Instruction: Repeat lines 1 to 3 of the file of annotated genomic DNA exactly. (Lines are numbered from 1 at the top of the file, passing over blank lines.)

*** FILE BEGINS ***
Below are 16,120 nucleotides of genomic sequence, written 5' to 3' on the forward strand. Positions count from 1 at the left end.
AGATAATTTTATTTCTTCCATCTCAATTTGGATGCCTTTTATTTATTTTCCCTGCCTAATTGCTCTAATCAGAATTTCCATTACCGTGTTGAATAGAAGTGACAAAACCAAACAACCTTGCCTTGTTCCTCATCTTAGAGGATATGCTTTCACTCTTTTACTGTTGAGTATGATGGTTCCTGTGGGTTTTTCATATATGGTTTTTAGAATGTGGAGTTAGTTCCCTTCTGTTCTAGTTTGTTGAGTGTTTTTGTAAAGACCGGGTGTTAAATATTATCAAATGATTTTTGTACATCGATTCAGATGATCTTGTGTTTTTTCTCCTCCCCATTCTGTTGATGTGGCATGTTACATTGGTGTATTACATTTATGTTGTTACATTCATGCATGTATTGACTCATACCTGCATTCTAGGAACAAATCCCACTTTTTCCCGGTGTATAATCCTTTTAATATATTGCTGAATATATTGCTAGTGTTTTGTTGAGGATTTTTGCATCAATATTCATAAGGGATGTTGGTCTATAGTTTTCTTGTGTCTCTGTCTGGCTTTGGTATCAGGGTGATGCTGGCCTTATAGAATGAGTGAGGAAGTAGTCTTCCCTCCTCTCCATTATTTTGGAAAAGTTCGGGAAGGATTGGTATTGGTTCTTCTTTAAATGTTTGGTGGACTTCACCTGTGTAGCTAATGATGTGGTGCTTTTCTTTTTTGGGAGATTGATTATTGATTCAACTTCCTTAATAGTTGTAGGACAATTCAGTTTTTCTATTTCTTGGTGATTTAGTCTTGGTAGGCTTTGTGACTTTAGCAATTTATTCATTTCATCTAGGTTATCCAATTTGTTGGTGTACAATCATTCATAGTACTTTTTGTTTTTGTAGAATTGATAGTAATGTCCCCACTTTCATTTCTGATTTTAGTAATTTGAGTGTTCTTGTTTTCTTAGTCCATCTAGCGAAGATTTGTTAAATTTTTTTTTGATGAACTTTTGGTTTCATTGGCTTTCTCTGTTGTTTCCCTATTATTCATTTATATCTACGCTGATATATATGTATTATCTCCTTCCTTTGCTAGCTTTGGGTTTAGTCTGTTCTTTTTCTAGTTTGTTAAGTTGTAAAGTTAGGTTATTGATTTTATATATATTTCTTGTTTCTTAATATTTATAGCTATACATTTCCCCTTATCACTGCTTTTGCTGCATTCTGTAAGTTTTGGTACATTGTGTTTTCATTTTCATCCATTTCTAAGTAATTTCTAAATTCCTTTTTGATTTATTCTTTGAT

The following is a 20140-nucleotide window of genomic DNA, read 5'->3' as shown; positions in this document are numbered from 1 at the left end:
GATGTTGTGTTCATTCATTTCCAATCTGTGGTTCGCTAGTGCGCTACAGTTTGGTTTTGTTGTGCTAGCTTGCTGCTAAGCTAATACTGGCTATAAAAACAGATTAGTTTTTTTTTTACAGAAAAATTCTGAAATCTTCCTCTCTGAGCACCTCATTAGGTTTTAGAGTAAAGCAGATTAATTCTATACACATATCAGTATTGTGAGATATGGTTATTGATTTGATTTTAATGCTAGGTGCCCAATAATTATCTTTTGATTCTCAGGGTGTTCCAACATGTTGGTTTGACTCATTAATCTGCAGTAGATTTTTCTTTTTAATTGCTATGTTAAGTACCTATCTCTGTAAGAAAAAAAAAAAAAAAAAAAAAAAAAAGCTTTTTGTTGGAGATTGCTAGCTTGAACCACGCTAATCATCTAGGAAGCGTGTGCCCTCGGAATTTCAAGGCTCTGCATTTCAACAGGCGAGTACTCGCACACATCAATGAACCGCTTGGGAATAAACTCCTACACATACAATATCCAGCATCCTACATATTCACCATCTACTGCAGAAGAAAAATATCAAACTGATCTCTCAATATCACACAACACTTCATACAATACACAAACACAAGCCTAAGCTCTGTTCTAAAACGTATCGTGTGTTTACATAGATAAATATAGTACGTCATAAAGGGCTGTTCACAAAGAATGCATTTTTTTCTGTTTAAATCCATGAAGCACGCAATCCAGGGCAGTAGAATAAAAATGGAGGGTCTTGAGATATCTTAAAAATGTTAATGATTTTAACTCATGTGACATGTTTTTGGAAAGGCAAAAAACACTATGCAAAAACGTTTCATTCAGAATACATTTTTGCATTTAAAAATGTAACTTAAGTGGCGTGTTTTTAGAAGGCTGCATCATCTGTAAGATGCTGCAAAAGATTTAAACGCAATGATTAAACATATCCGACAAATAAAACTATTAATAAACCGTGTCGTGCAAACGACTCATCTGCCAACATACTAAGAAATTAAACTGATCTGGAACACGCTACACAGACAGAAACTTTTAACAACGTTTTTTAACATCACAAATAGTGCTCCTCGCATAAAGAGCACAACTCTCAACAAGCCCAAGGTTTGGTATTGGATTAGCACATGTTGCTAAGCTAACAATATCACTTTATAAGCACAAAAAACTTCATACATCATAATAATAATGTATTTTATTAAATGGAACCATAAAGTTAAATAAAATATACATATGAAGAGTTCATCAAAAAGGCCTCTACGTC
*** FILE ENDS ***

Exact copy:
Below are 16,120 nucleotides of genomic sequence, written 5' to 3' on the forward strand. Positions count from 1 at the left end.
AGATAATTTTATTTCTTCCATCTCAATTTGGATGCCTTTTATTTATTTTCCCTGCCTAATTGCTCTAATCAGAATTTCCATTACCGTGTTGAATAGAAGTGACAAAACCAAACAACCTTGCCTTGTTCCTCATCTTAGAGGATATGCTTTCACTCTTTTACTGTTGAGTATGATGGTTCCTGTGGGTTTTTCATATATGGTTTTTAGAATGTGGAGTTAGTTCCCTTCTGTTCTAGTTTGTTGAGTGTTTTTGTAAAGACCGGGTGTTAAATATTATCAAATGATTTTTGTACATCGATTCAGATGATCTTGTGTTTTTTCTCCTCCCCATTCTGTTGATGTGGCATGTTACATTGGTGTATTACATTTATGTTGTTACATTCATGCATGTATTGACTCATACCTGCATTCTAGGAACAAATCCCACTTTTTCCCGGTGTATAATCCTTTTAATATATTGCTGAATATATTGCTAGTGTTTTGTTGAGGATTTTTGCATCAATATTCATAAGGGATGTTGGTCTATAGTTTTCTTGTGTCTCTGTCTGGCTTTGGTATCAGGGTGATGCTGGCCTTATAGAATGAGTGAGGAAGTAGTCTTCCCTCCTCTCCATTATTTTGGAAAAGTTCGGGAAGGATTGGTATTGGTTCTTCTTTAAATGTTTGGTGGACTTCACCTGTGTAGCTAATGATGTGGTGCTTTTCTTTTTTGGGAGATTGATTATTGATTCAACTTCCTTAATAGTTGTAGGACAATTCAGTTTTTCTATTTCTTGGTGATTTAGTCTTGGTAGGCTTTGTGACTTTAGCAATTTATTCATTTCATCTAGGTTATCCAATTTGTTGGTGTACAATCATTCATAGTACTTTTTGTTTTTGTAGAATTGATAGTAATGTCCCCACTTTCATTTCTGATTTTAGTAATTTGAGTGTTCTTGTTTTCTTAGTCCATCTAGCGAAGATTTGTTAAATTTTTTTTTGATGAACTTTTGGTTTCATTGGCTTTCTCTGTTGTTTCCCTATTATTCATTTATATCTACGCTGATATATATGTATTATCTCCTTCCTTTGCTAGCTTTGGGTTTAGTCTGTTCTTTTTCTAGTTTGTTAAGTTGTAAAGTTAGGTTATTGATTTTATATATATTTCTTGTTTCTTAATATTTATAGCTATACATTTCCCCTTATCACTGCTTTTGCTGCATTCTGTAAGTTTTGGTACATTGTGTTTTCATTTTCATCCATTTCTAAGTAATTTCTAAATTCCTTTTTGATTTATTCTTTGAT

The following is a 20140-nucleotide window of genomic DNA, read 5'->3' as shown; positions in this document are numbered from 1 at the left end: